Flying cow 1This leaflet fell out of my local paper a few years ago. I kept it to use when I run training courses. I ask delegates to analyse what’s good (and bad) about it.

Why did I choose this particular leaflet?

Because you can practically see the brief in its execution. Imagine the conversation in the agency:

“What’s the product?”

“Milk from the Co-op that only has 1% fat.”

“OK, low fat milk. That means light milk. Where does milk come from? Cows. That means light cows. How about a flying cow?”

So the illustrator draws a cow with a propeller on its head…

So the copywriter writes a headline: “A flying cow! Whatever next?”…

Flying cow 2So the graphic designer designs the leaflet in a cut-out format that follows the shape of the illustration…

So the propsective customer gets the leaflet in their local paper, and notices that it passes the AIDA test:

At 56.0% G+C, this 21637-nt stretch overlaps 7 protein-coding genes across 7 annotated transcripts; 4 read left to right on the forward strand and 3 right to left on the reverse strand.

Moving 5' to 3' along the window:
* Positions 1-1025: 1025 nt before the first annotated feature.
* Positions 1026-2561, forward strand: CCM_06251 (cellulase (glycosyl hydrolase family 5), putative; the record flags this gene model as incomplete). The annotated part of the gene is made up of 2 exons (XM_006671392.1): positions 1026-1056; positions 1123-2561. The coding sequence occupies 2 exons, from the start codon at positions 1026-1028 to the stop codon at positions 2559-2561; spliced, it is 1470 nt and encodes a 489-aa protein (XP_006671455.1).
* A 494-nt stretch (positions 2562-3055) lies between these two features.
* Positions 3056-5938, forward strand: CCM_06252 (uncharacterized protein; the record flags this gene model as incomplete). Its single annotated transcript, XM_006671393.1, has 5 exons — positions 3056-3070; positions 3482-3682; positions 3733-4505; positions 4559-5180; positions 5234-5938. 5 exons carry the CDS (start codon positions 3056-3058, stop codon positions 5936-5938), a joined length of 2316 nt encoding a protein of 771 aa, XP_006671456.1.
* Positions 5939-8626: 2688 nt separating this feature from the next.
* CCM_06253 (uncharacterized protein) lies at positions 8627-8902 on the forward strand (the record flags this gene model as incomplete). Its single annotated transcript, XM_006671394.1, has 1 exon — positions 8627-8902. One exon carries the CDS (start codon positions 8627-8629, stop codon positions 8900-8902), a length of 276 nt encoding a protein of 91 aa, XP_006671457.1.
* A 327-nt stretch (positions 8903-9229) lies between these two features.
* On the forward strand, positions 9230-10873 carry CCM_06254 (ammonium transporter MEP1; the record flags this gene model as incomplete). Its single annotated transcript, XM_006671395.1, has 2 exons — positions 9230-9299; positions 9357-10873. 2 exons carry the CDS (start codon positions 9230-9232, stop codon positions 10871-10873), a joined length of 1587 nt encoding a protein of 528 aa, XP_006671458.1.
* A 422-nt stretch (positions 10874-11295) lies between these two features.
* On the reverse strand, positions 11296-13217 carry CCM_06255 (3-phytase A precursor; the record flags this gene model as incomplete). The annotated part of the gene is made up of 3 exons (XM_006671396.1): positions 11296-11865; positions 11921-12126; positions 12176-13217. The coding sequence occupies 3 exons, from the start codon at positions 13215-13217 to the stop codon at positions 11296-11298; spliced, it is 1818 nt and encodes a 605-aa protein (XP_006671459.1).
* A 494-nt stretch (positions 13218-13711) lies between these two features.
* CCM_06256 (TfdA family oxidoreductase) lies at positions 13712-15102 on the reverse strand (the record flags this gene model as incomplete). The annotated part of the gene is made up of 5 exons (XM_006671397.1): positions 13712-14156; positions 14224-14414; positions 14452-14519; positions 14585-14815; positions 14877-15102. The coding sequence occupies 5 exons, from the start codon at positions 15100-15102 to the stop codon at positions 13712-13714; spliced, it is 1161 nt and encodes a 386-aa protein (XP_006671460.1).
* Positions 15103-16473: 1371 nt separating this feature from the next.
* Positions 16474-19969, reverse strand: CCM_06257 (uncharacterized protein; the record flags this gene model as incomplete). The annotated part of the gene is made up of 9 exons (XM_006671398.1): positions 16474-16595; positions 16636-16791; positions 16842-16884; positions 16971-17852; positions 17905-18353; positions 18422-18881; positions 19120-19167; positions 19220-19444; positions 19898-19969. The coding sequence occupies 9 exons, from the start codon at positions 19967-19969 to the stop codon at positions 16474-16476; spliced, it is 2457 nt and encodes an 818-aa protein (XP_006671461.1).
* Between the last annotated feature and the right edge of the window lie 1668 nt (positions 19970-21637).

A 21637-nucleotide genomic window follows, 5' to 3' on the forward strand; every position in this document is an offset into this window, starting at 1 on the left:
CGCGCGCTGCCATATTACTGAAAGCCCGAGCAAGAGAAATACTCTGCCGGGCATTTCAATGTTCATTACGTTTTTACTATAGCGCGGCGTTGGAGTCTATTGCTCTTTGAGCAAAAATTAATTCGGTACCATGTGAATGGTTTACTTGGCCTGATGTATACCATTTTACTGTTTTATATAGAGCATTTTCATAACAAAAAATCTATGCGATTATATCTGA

• Attention
  • Interest
  • Desire
  • Action

The cut-out shape, and unusual design on page 1 attract Attention.

The cryptic headline captures Interest.

The sub-heading inside generates Desire: “How about a milk where we’ve dropped the fat to only 1% but held on to the great taste.”

Flying cow 3The coupon on the back prompts Action: “50p off until 10.07.09.” (As mentioned above, I’ve kept the leaflet for a long time.)

It’s all backed up by brand consistency – the product is called One (with a 1% in the O). The label is purple and white. The cow has purple markings. The call to action is “Pick up the purple”.

It’s a great example of marketing. But not a great example of targeting. Remember, the leaflet arrived in my local paper – but there is not a Co-op for miles around. So I’ve never seen a bottle of One in real life, nor had the chance to buy one.

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